Asian carp roundup in Kentucky opens new front in battle

Regional News

In this Feb. 5, 2020, photo, nets are stored on the shore during a roundup of Asian carp in Smith Bay on Kentucky Lake near Golden Pond, Ky. The work is part of a 15-year battle to halt the advance of the invasive Asian carp, which threaten to upend aquatic ecosystems, starve out native fish and wipe out endangered mussel and snail populations along the Mississippi River and dozens of tributaries. (AP Photo/Mark Humphrey)

GOLDEN POND, Ky. (AP)– A roundup of Asian carp on Kentucky Lake using 1,000-foot-long (305 meters) nets is opening a new front in a 15-year battle to halt their advance.

The invasive fish threaten to upend aquatic ecosystems, starve out native fish and wipe out endangered mussel and snail populations along the Mississippi River and dozens of tributaries.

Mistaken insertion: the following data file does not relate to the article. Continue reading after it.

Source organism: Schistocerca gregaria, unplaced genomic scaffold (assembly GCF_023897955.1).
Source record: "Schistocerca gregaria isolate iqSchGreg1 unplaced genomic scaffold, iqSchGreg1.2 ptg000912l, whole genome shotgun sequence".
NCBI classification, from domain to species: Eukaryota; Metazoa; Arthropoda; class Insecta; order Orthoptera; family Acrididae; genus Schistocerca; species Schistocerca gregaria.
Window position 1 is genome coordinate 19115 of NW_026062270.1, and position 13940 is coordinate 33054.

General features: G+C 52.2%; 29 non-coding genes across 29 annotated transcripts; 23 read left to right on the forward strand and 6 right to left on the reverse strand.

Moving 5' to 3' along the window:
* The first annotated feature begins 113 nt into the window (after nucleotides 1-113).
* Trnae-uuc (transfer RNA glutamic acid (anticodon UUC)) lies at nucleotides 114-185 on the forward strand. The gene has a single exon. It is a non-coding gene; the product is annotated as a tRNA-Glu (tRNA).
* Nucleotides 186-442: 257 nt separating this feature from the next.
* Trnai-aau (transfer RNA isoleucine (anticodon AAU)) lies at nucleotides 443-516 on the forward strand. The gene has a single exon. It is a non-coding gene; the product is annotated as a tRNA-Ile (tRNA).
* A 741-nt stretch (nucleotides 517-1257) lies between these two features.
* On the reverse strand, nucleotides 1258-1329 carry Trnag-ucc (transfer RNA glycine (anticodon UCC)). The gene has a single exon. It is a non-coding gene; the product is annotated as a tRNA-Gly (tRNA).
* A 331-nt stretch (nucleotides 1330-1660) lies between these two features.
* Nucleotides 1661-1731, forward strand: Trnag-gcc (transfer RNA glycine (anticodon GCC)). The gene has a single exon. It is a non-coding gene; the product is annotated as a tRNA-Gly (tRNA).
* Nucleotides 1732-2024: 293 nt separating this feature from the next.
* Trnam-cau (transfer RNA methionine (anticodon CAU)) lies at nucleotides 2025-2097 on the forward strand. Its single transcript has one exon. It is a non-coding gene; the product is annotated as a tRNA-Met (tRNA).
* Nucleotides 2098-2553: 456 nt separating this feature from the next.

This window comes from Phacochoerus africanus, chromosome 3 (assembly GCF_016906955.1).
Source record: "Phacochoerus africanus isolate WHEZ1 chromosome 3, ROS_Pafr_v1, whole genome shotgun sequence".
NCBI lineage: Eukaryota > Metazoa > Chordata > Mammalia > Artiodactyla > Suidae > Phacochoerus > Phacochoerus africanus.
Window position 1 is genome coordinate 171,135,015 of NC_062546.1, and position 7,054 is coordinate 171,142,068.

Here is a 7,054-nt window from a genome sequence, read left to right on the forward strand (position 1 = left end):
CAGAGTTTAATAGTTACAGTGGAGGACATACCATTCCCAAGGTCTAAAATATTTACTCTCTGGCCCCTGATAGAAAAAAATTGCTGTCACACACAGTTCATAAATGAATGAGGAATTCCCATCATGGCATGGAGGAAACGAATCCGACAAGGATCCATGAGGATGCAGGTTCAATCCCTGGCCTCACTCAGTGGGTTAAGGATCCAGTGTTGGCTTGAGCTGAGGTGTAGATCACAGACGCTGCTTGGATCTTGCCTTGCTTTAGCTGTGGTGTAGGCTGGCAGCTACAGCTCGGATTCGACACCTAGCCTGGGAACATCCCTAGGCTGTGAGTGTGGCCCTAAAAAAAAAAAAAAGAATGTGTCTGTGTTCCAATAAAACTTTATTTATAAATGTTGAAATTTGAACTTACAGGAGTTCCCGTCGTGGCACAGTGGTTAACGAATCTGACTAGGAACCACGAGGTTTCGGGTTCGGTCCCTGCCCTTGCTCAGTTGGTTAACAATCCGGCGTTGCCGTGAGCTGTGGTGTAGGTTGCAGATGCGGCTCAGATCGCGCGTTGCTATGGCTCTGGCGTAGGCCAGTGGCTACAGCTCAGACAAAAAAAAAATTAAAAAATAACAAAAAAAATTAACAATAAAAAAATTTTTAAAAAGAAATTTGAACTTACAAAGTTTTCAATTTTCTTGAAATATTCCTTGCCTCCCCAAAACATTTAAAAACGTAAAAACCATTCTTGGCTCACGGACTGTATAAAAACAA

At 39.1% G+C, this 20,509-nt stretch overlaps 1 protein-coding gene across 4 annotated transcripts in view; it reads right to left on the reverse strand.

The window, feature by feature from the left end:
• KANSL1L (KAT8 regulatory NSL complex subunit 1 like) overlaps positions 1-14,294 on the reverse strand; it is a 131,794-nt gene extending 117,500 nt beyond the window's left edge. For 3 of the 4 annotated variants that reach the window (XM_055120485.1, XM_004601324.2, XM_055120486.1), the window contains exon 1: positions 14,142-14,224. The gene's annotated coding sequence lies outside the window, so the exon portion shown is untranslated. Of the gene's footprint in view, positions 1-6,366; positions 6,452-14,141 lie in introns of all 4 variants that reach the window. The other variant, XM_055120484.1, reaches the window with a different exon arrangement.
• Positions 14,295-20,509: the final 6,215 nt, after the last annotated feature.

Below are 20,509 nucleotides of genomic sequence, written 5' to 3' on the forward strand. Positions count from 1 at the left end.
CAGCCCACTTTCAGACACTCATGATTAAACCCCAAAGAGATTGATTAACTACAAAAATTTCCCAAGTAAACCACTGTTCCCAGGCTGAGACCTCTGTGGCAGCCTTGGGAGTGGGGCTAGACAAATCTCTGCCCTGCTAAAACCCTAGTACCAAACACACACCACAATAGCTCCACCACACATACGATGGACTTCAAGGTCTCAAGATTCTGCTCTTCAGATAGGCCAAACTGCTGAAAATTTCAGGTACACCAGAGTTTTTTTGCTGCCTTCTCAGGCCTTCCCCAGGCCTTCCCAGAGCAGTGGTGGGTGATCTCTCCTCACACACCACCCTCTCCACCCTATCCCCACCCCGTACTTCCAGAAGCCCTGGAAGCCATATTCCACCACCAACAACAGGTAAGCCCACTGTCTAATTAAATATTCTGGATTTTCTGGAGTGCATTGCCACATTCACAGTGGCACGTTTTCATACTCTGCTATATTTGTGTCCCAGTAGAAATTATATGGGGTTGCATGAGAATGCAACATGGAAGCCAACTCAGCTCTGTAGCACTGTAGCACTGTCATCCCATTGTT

According to data compiled by The Associated Press, state and federal agencies together have spent roughly $607 million to stop them since 2004. Until recently most of the effort was focused on keeping them out of the Great Lakes. Now Southern states are becoming more active.

Projects in the works are expected to push the price tag to about $1.5 billion over the next decade.  

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